Lethbridge Herald, The (Newspaper) - September 23, 1971, Lethbridge, Alberta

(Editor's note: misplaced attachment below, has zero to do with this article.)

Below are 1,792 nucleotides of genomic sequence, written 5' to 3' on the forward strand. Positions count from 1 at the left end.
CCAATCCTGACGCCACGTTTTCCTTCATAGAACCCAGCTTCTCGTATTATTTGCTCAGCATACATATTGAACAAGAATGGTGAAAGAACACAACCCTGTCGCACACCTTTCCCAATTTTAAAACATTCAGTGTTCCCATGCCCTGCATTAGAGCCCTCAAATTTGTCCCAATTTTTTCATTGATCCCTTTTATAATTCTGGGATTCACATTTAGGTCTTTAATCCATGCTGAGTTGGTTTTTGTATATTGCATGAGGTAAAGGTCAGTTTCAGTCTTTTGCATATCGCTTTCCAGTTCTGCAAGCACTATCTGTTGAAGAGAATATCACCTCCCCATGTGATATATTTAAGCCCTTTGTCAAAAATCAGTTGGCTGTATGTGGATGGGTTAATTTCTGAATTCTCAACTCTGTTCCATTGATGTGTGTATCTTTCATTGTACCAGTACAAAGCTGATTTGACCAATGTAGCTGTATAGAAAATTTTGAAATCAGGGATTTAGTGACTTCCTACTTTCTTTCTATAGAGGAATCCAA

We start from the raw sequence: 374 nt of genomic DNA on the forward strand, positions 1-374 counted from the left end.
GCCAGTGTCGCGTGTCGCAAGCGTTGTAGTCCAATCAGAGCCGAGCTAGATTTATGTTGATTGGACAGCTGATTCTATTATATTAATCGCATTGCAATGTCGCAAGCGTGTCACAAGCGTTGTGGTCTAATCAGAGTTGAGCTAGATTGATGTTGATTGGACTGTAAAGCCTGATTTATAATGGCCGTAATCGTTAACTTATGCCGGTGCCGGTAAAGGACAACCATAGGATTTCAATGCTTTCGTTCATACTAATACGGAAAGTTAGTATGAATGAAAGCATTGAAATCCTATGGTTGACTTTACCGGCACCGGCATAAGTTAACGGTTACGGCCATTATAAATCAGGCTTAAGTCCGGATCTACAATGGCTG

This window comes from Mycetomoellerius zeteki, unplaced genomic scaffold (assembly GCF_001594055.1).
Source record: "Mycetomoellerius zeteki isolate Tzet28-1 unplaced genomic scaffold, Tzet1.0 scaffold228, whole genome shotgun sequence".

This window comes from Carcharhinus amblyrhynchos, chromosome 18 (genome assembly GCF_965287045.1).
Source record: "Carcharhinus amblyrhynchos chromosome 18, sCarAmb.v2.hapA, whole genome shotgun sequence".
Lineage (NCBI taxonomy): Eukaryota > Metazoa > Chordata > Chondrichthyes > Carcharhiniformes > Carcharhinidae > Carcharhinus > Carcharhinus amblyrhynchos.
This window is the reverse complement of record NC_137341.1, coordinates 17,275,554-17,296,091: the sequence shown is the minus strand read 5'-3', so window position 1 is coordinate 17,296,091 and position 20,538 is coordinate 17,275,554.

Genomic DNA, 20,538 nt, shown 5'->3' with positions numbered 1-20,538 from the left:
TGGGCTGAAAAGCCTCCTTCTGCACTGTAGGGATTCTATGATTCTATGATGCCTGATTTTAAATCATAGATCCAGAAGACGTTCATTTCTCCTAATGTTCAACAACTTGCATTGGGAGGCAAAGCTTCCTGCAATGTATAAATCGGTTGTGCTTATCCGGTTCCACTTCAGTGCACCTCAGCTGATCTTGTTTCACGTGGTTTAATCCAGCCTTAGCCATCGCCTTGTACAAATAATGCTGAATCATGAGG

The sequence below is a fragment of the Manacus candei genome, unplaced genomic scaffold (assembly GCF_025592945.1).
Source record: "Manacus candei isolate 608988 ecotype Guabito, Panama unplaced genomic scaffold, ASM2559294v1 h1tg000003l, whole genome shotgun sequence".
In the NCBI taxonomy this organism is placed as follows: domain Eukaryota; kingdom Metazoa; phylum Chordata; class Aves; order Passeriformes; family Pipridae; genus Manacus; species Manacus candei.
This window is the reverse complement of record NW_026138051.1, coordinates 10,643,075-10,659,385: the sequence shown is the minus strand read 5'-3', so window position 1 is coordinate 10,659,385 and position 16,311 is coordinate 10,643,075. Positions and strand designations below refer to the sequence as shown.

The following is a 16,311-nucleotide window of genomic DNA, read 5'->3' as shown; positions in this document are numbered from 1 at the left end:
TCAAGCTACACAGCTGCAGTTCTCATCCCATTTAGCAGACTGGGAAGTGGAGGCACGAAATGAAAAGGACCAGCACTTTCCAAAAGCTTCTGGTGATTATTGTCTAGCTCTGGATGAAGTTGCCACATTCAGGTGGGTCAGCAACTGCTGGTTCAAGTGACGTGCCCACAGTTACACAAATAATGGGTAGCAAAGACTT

4 THE LETHBRIDGE HERALD Thundoy, September 23, 1971 Carl Rotwiii Keep the UN alive! Canada has said that it will make a voluntary contribution to the UN to help it out of its financial problems if France and Russia do the same. Neither of these permanent mem- bers of the security council have been contributing lo UN expenses for many years. The original refusal to pay up came at the time of the crisis in the Congo France claimed that the UN peace keeping force caused more trouble than it cured, and that it was in fact, interfering in the affairs of a country whicli was not a nation in the tnie sense. Russia wanted the UN to hack the Congolese secession- ists. Dag Hammarskjold, then UN sec- retary general, took his case for sending in a peace keeping force to the general assembly for debate. The assembly decided that member stales should make such a force available and the troops were sent in. Since then France and Russia have balked at paying their share of expenses. The result after ten years is near- bankruptcy in the world's peace- keeping area. With the Peoples' Republic of China certain to be admitted, probably this year, Russia and France must do their share in keeping the UN alive. Without China it could never be a truly world body. With China, it will be. It is imperfect, as all member nations will admit. But in spite of imperfections it has accomplished wonders in many fields of h u m a n endeavor. It cannot be allowed to die because of human intransigency and self-interest. Attitudes to Attica The divided state of American thinking has shown up again in the aftermath of the violent tragedy at Attica state prison. It can be seen to a degree in the two articles ap- pearing on this page today. Any attempt to take a dispassion- ate view of what happened is frus- trated by the contradictory state- ments that have been made, In the end the observer is apt to find his prejudices confirmed. lie will feel that radical forces reached a limit and had to be repressed; or he will believe that reactionary powers were excessively oppressive. The truth as is so often the case is likely that fault can be distributed. Even those who are most in sym- pathy with taking a tough attitude towards prisoners must be uneasy about the excessive use of force that was employed to end the riol. They will be doubly discomfited now that it has finally been established that lying was indulged in to give an ap- parent justification for the slaughter. People such as U.S. Vice-President Spiro Agnew, who have a legitimate concern to promote respect for law and order, do not seem to have a sufficient recognition of how that re- spect is undermined by Ihe white- wash attempted for the gunmen at Attica and at Kent State Univer- sity. The expose of the corruption of the police force in New York City hasn't helped either. Another thing that seems to be in- sufficiently recognized by Mr. Agnew is the legitimacy of the complaints of the prisoners about inhuman treat- ment. The fact that the state agreed to 28 of the prisoners' demands for improvement is tacit admission that much was wrong. Columnist Tom Wicker has also pointed out that dis- regard for the prisoners was obvious in Governor Nelson Rockefeller's statement of sympathy to the fam- ilies of the dead hostages without any reference to those who mourned the dead prisoners. Wicker mentioned other things symptomatic of what breeds resentment. Perhaps, on the other hand, there is too much readiness to side with those who oppose authority. Situa- tions do tend to escalate in bitter- ness and obduratencss because out- siders jump in with added fuel for the fire. They can prevent useful compromise from taking place. Tragic as the situation is at Attica it could be a forerunner of some- thing worse, as columnist Carl Row- an has been warning in his articles. It is to be hoped that the division within American society does not harden further and that both sides can begin to see the concerns of the other which could lead to fruitful ad- justment. A Czech speaks out If the Soviet Union is backing down on its claim to sovereignty over the European communist world, will there be a chance for Czechoslovakia to find its independent way lo the communist nirvana? A recent report in the official Ital- ian communist magazine Giorni-Vie Nuove reports an interview with Josef Smrkovsky, one of the foremost leaders of the Prague Spring move- m e n t of liberalization in 1968. Smrkovsky says that only about 10 percent of the Czech people back the new Russian imposed regime, and that his people "will never resign them selves to the accomplished fact." Smrkovsky is under constant pol- ice surveillance but Italian commun- ists found some way of reaching him, and of receiving and publishing his report. The report confirms categ- orically what has been known for a long time; that is that all of these involved with the liberalization move- ment have lost their jobs and that many of them are still imprisoned. Many of these persons "are under constant pressure to force them lo say that black is no longer black but white and vice versa" he says. Anyone who has travelled to Czech- Slovakia in the last three years, any- one who has read emigre reports, knows that what Mr. Smrkovsky says is true. What is interesting is that the report was printed in a Euro- pean Communist paper in a non- communist country which has the greatest per capita number of com- munists of any European govern- ment. The Italian Communists are influential, numerous and very in- dependent. It is quite plain that the Italians are doing what they can and of course that is very little to help the Czechs. Mr. Smrkovsky has risked almost certain reprisal from the oppressor, but like a lot of Russian intellectuals, he is willing to take the risk in Ihe cause of freedom. Informal education Hy Louis Burke rPHE educational system to end all edu- cational systems is not far away from us. Schools have gone from non-graded to open area and are now about to enter the era of the informal school. Informal edu- cation is where the doors really come off the hinges and the walls really come down. Tire phenomenon is not completely new. It existed in Britain for nearly fifty years, but it has spread to North America as a kind of underground movement amongst educators in the United States Schools using the informal approach are located in New York, Philadelphia, Tucson and as near to Alberta as Portland, Oregon. These .schools opcrate from 'free choice' periods to 'free form' programs and arc actually 'schools without walls.' To those who believe, such schools ought to be noisy, creative, and difficult lo man- age. They are constantly vibrating entities behind which there is a strong philosophy and a well defined role for the teacher who works in an apparent chiios. In such a school, no one method is the key and Ihe emphasis is on the use of a variety. It may have up lo fifty sludcnLs loosely allachi'd to one classrcoir: where they come .ind go without the aid of bells. A profusion of equipment is scatlercd in different focal paints within the room with children in groups, or pairs, or alone skip- ping joyfully from piece lo piece and learn- ing at a fantastic rate. Teachers and their assistants are expected to be exceedingly busy and very happy in their work. Individualizatibn is the key expression. The teacher will develop his own indivi- dual style of teaching and the student will develop his own individual style of learn- ing. The curriculum will be fully indivi- dualized. All tliis, of course, is rooted in John Dewey, the American educationalist-philo- sopher. But today's mainspring is the Swiss psychologist epistemologist, Jean Piagct who preaches that children are the main agents of their own human develop- ment. Translated in classroom practice, this means that they must be allowed to unfold in Iheir own way, at their pace, in their own time. If is by no means a superficial doctrine, but i.s it the answer to problematic educational systems? However, informal education is on the way. It requires lols of money and whole, sale remodelling of implement. School boards arc always quick to jump on a bandwagon, but rarely do they provide for Ihe whole package in terms of finances. Some worthwhile innovations have failed in Ihe past because of this attitude towards total preparation. Perhaps informal education i.s the Ins I segment in the circle or cycle, and if edu- cators wait a year or two, formal education will come back into fashion. Then, Ihe walls will not have in come liown ,il all. Who knows, V Without prison reform, expect more Atticas After of gruesome lesli- mony about Hie Mv Lai mas- sacre, it took a strong stomach lo wade through the testimony a National Guardsman gave about brutality inside Attica prison after I he inmate rebel- lion was crushed. But let us hope that millions of Americans noted the revela- tions of James P. Watson, a 24- year old law sUidenl. Watson told of seeing merci- less beatings, pokings and proddings of. prisoners who he said s h o w e d no resistance whatever. Special ohjpcts of these brutal pununelings were inmates who had cried of "black power" as though the state troopers and prison guards felt some holy mandate to try to beat the entire black revolution to death with their clubs and rifle butts. ft was this kind of brutality and racism, constant and de- humanizing, that caused the prison uprising at Attica in the first place, and no amount of bogeyman talk about "outside revolutionaries" can hide that truth. This society is hopeless- ly doomed to a nightmare of violent revolt, outside the pris- ons as well as inside, unless it shows a sense of justice and compassion and develops pris- on arrangements where in- mates are regarded as people. But we have had no prison reform, and are not likely to see much, because even the politicians who claim to be most enlighlcncd don't much give a damn Gov. Nelson Rockefeller was warned many limes that bru- tality at Attica was going lo produce a riot. But nothing changed. The terrible truth is that prison reform is not desired by much of this society. You need only to have eavesdropped on telephone calls to me this last week to know that millions of Americans are molivated most- ly by vengeance and vin- dictiveness; they say convicts are meant to be punished, and the more miserable they are made, the better. Add the faclors of race (05 per cent of Attica inmates are black or Puerto Hican, all of their guards white) and politi- cal militancy (Ihe leaders of up- risings are automatically branded as and you increase the public ''Depends on how you look at feeling that beating inmates is not "brutality" and killing them is not a crime. Even when someone comes along like Russell G. Oswald, New York's commissioner of correction, who admits to abuses and indignities in the prisons, and promises changes, it turns out to lie mostly lip service. He never gets the funds Lo make reforms, be- cause money is always tight. Nowhere on anybody's priority list will you find outlays to make life more palatable for inmates who are regarded as the "dregs of so- the hapless, often illit- erate, generally hopeless peo- ple who, as one pcnologist put it. ''jump from one mud pud- dle of life to another." Most Americans still look [or some cheap, simple solution. A noted prison chaplain thinks the panacea is to establish a separate maximum security in- stitution for locking up all "hard core, militant, Marxist revolutionaries." Aside from the odiousness of selling aside a class of politi- cal prisoners, this suggestion rests on the faulty assumption that only "Marxist revolution- aries" are of a mood to tear down the prisons. Even the meekest blacks and Puerto Hicans at Attica arc incensed over the indignities heaped upon them. In the wake of the Attica massacre, more are rad- icalized now than ever, and it is naive to assume that they will again become vegetables, do- cilely enduring abuses, once they are separated from Ihs "militants." Rockefeller now says there will be some reforms at Attica. But no one says what reforms, or how soon. We'll believe in those re- forms when we see the Gov- ernor and other officials move seriously to investigate the charges made by National Guardsman Walson. The in- mates will believe a belter lot is in store for them when Ihey see Ihe stale punish any guards and troopers who are guilty of brutality. (Field Enterprises, Inc.) Spiro T. Agnew U.S. vice-president speaks out on Attica tragedy When even a liberal with the doughty credenlials of David Susskind is impelled to react against what he called "rancid literal it is obvious that the polemics of the doctrine of so- cietal guilt have gone too far. Yet, that is exactly what has occurred in the aftermath of the riot and ensuing bloodshed at Attica state prison. What happened at Attica could not have been foreseen, unless one is willing to accept the radiclib ideological premise of original sin which holds every outbreak of violence in our so- ciety to be further evidence of the intrinsic evil of the System. However, what has happened since Ihe litany of recrimin- ation against "the the naive equating of antisocial with social goals, the call for examination of "root causes" of this could have been foreheavd m the rhetorical ex- cesses which followed previous Letters to the editor confrontations between so- ciety's authority and antisocial force. Very well, then, let us exam- ine some of the "root causes" of Attica though not in the sense of attributing indiscrim- inate blame to American insti- tutions. Tins is not to say that all is perfect within our sys- tem, or that penological theory and practice in the United States is beyond criticism. We all know lhal improvement is needed. But perspective con- stitutes the first requisite of wisdom. Little credit is due otherwise responsible public spokesmen whose desire to pla- cate a far Left constituency has caused them lo overlook the fact that, for all its shortcom- ings, the tlreory of American criminology and our penal sys- tem remain among the most humane and advanced in the world. Thus, to assert that the question raised at Attica was "Why men would rather die than live another day in Ameri- ca" is the purest political fatuity. To position the "demands" of convicted felons in a place of equal dignity with legitimate aspirations of law-abiding Am- erican citizens or to compare the loss of life by those who violate the society's law with a loss of life of those whose job it is to uphold it represents not simply an assault on human sensibility, but an insult to rea- son. Worst of all, it gives status and seeming respectability to the extremists in our society whose purpose it is to exacer- bate rather than ameliorate the problems of race relations the very problems to which the spokesmen, in this instance, al- lude. In my opinion, then, it is the approbation given extremists by some responsible leaders of both races that has nurtured the roots of violence such as oc- curred at Attica and, not long before, at San Quenlin. To be sure, when law-abiding Trustees alone are policy makers Last week in a report of the stand taken by the ATA versus Ihe trustees we see another power struggle on Ihe horizon, wlu'ch should te given full at- tention by the public. According lo ATA president W. L. Hughes, the teacher has Pleasure in not hunting Ihe hunting .sea.son ap- proaches, my heart goes out to the thousands of birds that will drop bleeding and crumpled to the ground and to the many who will crawl away into the bushes lo di" of their wounds unless I hey are lucky enough to bo put nut of their misery by some stray fox or something. Many years ago I was just as eager to go hunt.ing as the next person; but that lime no longer exists for me, I haven't even shot a jnckrabbit for -some lime. I am net condoning Ihe hunters as I understand per. fcclly how they feel; but I can assure you Ilial the pleasure derived from nol hunting Ihe birds awl animals far exceeds Ihe pleasure of hunting them. In pioneer days, I can recall v.hen game meant food for Ihe lable; bill Ihi.s condition no longer exisl.s. Ask any sanila- linn employee connected with Ihe disposal of garbage and Ihey vill lell you what happens I.) a vast number of giiine birds .shot for I lie pleasure of lulling soinetlu'ng. A fev months ago a pair of beautiful black eagles made their home on a ranch in Ibis area. The family who owns the ranch got a great deal of plea- sure iu watching Ihem from day lo day. They did not tell anyone about the eagles be- cause they knew what would happen if they did. However someone spotted them one day (he was a stranger lo the area) and you guessed it. The crumplicd bodies of the eagles were found beneath their fav- orite perching place. They were fortunate to (lie so easily as their offspring in the aerie died of slow starvation. LEO W. SPENCER. Card.slon. So They Say lie-search i.s to leaching what sin is lo confession: Without the one, you have nothing lo say in the ether. li. Allen, professor of economics nl the Univer- sity of California, Los An- geles. the same right as the public and government in deciding on educational policies and stan- dards. I strongly object, for the rea- son Mr. R. Clark staled, name- ly, that trustees are ELECTED and should have sole powers as policy makers, as representa- tives of the people. On Oclober 13 the public is given the opportunity to decide what kind of people are going lo make decisions regarding the educating of our children, and it is of uttermost impor- tance lo elect people like Mr. Clark who stand their ground when called upon lo cto so. We as parents should make sure (hat no person, be it a present or former teacher or any other person for that mat- ter, having the same stand as Mr. Hughes is elected lo the board of trustees. We should be clear Hint teachers are "hired" to do a joh and arc paid for their ser- vice, appointed by trustees eleclcd by the parenls. Tlic teachers, if lliey choose differently and arc not willing In abide by this ruling, have (he alternative lo look for ;i place were Ihey will have that power as wanted by Ihem. 1IKINTKMA. Lclbbridgo. citizens of bolh Ihe white and black races are daily subjected to the editorial elevation of con- victed felons into "revolution- ary the effect of such near apotheosis is to blur lines of rational, democratic discus- sion, not simply of penological but of all the broad social prob- lems which concern our so- ciety. As for the effect of such exultation of criminality on lawbreakers bolh within and outside prison walls, who can doubt that violence is encour- aged when the violent-prone are provided a civilized ration- ale for their psychopathic pro- civities? "Let's nol try to compromise the said the Black Panlher leader sent to Attica to help "negotiate" a settle- ment. The roots of such reck- less intransigence, which con- tribuled to the need to use force to break the strike, do not lie in "social injustice" or "rev- olutionary" fervor. Rather, what we heard Ihcre was the voice of criminal arrogance fed by Hie long time accommoda- tion of moderate spokesmen, while and black alike, lo the extremism of word and deed practiced by black power mili- tants. Again, when a Panther lead- er vows to "chop off the head" of a United States Senator, and another threatens to "slit every throat thai threatens our free- the seeds of violence are sown and flourish. The situa- tion is not helped by the words of a heretofore responsible Negro leader who said that, al- Ihough he "may not agree all down the line" with the Pan- thers, he is "on the same side" because "they complain of things the average Negro knows are or by the Atlanta- based black leader who, though committed to the doctrine of non-violence, lost no time in gratuitously endorsing the Pan- thers when they recently an- nounced an intention to move their headquarters lo that com- munity. What happened at Attica proves once again that when the responsible voices of so- ciety remain mute, the forces of violence and crime grow ar- rogant. One need only recall the era of Hitler's Storm Troopers lo realize what can happen to the most civilized of societies when such a cloak of respecta- bility is provided thugs and criminals. In taking the necessary steps to end the confrontation at Atti- ca, Governor Rockefeller acted courageously. Those who would have had him act otherwise have yel to learn Ihe paramount lesson of our century; that acq- uiescence lo the demands of the criminal clement of any society only begets greater violence. (New York Times) Looking backward Tlirongli tlic Herald Mrs. Margaret Win- Iringham, Liberal, has been elected to the House of Com- mons in Britain. She will be the second woman in British his- tory to take a seat in Uie House, the first being Lady Astor. ram Most Rev. C. L. Wer- rcll of Halifax, Archbishop o! Nova Scotia since 1915 was to- day elected primalc of all Can- ada by Ihe house of bishops of the general synod of the Church of England of Canada. Trades and Labor Congress of Canada rejected resolutions submitted calling for equal conscription of wealth and manpower and substiluled the rcsolulion by reaffirming its 1910 policy. 1951 Southern Alberta's al- ready battered grain crops took another beating today when up (o eight incites of heavy, wet snow fell over farmlands. With the installation of new traffic lights at Ihe in- tersection of ,1 Ave. S. and May- or Magralh Drive, drivel's will be permitted lo make right hand turns on a red light. The Letlibridge Herald 50-1 7lh St. S., LcIhbriclBc, Alberta LETHBKIDGti HERALD CO. LTD., Proprietors and Publishers Published by Hon. A. BUCHANAN Second Class Mall Rerjlstrallon No. 001? Member of The Canadian Press nno mo Canadian Daily Newspiippr Publishers' Association nnd Ihe Audit Bureau nf Circulations CLEO W. MOWERS, Editor nnd Puhllrhor THOMAS H. ADAMS, General Mnnnnrr JOE BALLA WILLIAM HAY Mnnniilnt] Fclitor Fclilnr ROY F." MILES DOUGLAS K. WAL IfFR AdVflrllsino Mnnnprr Gtlltorlnl Ertitur "THE HERALD SERVES THE SOUTH"